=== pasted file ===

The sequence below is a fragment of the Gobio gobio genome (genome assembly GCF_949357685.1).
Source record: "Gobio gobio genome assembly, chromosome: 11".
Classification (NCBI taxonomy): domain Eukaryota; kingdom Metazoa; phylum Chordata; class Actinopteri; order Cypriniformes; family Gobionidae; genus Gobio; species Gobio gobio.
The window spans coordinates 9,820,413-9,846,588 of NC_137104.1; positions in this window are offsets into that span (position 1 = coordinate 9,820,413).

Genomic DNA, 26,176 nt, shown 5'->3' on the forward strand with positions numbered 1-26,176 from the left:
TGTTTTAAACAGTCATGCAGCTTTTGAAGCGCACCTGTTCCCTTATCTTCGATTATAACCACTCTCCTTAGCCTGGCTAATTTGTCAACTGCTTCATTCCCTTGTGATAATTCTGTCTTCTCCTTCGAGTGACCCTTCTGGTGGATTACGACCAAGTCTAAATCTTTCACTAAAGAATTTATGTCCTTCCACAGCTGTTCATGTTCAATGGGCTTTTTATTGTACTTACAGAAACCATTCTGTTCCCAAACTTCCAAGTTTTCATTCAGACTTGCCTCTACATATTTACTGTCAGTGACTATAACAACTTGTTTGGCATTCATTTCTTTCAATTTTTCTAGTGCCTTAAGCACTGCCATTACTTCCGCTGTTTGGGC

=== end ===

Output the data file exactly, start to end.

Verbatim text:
The sequence below is a fragment of the Gobio gobio genome (genome assembly GCF_949357685.1).
Source record: "Gobio gobio genome assembly, chromosome: 11".
Classification (NCBI taxonomy): domain Eukaryota; kingdom Metazoa; phylum Chordata; class Actinopteri; order Cypriniformes; family Gobionidae; genus Gobio; species Gobio gobio.
The window spans coordinates 9,820,413-9,846,588 of NC_137104.1; positions in this window are offsets into that span (position 1 = coordinate 9,820,413).

Genomic DNA, 26,176 nt, shown 5'->3' on the forward strand with positions numbered 1-26,176 from the left:
TGTTTTAAACAGTCATGCAGCTTTTGAAGCGCACCTGTTCCCTTATCTTCGATTATAACCACTCTCCTTAGCCTGGCTAATTTGTCAACTGCTTCATTCCCTTGTGATAATTCTGTCTTCTCCTTCGAGTGACCCTTCTGGTGGATTACGACCAAGTCTAAATCTTTCACTAAAGAATTTATGTCCTTCCACAGCTGTTCATGTTCAATGGGCTTTTTATTGTACTTACAGAAACCATTCTGTTCCCAAACTTCCAAGTTTTCATTCAGACTTGCCTCTACATATTTACTGTCAGTGACTATAACAACTTGTTTGGCATTCATTTCTTTCAATTTTTCTAGTGCCTTAAGCACTGCCATTACTTCCGCTGTTTGGGC